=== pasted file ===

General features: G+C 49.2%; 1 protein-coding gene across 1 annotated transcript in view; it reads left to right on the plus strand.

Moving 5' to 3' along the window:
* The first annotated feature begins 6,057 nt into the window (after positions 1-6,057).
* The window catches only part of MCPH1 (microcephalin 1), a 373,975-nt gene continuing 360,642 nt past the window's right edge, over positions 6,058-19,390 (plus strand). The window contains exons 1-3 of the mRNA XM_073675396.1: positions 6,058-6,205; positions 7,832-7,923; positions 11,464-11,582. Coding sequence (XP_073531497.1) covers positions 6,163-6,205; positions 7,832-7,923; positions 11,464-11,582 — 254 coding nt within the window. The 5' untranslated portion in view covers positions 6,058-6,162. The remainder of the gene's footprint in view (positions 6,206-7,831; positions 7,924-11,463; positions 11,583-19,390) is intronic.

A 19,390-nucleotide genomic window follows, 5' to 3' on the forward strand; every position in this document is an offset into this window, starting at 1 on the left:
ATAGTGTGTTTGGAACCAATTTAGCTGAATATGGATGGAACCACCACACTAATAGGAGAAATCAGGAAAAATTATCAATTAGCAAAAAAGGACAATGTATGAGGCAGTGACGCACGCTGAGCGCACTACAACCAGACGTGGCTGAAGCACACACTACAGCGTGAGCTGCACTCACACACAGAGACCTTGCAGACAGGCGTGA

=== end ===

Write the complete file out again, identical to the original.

General features: G+C 49.2%; 1 protein-coding gene across 1 annotated transcript in view; it reads left to right on the plus strand.

Moving 5' to 3' along the window:
* The first annotated feature begins 6,057 nt into the window (after positions 1-6,057).
* The window catches only part of MCPH1 (microcephalin 1), a 373,975-nt gene continuing 360,642 nt past the window's right edge, over positions 6,058-19,390 (plus strand). The window contains exons 1-3 of the mRNA XM_073675396.1: positions 6,058-6,205; positions 7,832-7,923; positions 11,464-11,582. Coding sequence (XP_073531497.1) covers positions 6,163-6,205; positions 7,832-7,923; positions 11,464-11,582 — 254 coding nt within the window. The 5' untranslated portion in view covers positions 6,058-6,162. The remainder of the gene's footprint in view (positions 6,206-7,831; positions 7,924-11,463; positions 11,583-19,390) is intronic.

A 19,390-nucleotide genomic window follows, 5' to 3' on the forward strand; every position in this document is an offset into this window, starting at 1 on the left:
ATAGTGTGTTTGGAACCAATTTAGCTGAATATGGATGGAACCACCACACTAATAGGAGAAATCAGGAAAAATTATCAATTAGCAAAAAAGGACAATGTATGAGGCAGTGACGCACGCTGAGCGCACTACAACCAGACGTGGCTGAAGCACACACTACAGCGTGAGCTGCACTCACACACAGAGACCTTGCAGACAGGCGTGA